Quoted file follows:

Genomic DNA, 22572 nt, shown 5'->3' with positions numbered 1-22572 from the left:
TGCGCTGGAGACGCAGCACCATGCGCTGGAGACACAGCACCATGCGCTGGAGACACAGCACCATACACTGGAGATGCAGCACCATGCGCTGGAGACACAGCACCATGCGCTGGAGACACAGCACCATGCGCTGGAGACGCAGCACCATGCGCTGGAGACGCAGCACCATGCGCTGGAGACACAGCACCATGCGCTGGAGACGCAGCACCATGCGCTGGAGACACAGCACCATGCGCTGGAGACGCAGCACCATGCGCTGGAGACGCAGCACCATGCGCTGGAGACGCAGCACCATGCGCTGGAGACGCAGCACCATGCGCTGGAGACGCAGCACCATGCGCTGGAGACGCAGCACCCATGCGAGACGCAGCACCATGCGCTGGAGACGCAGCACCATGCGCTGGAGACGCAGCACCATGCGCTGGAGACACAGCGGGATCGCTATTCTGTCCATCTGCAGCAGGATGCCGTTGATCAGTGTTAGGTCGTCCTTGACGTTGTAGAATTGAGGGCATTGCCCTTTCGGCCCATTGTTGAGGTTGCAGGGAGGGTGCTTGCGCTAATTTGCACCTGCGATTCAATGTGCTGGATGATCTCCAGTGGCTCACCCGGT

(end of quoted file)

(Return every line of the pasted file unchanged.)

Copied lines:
Genomic DNA, 22572 nt, shown 5'->3' with positions numbered 1-22572 from the left:
TGCGCTGGAGACGCAGCACCATGCGCTGGAGACACAGCACCATGCGCTGGAGACACAGCACCATACACTGGAGATGCAGCACCATGCGCTGGAGACACAGCACCATGCGCTGGAGACACAGCACCATGCGCTGGAGACGCAGCACCATGCGCTGGAGACGCAGCACCATGCGCTGGAGACACAGCACCATGCGCTGGAGACGCAGCACCATGCGCTGGAGACACAGCACCATGCGCTGGAGACGCAGCACCATGCGCTGGAGACGCAGCACCATGCGCTGGAGACGCAGCACCATGCGCTGGAGACGCAGCACCATGCGCTGGAGACGCAGCACCATGCGCTGGAGACGCAGCACCCATGCGAGACGCAGCACCATGCGCTGGAGACGCAGCACCATGCGCTGGAGACGCAGCACCATGCGCTGGAGACACAGCGGGATCGCTATTCTGTCCATCTGCAGCAGGATGCCGTTGATCAGTGTTAGGTCGTCCTTGACGTTGTAGAATTGAGGGCATTGCCCTTTCGGCCCATTGTTGAGGTTGCAGGGAGGGTGCTTGCGCTAATTTGCACCTGCGATTCAATGTGCTGGATGATCTCCAGTGGCTCACCCGGT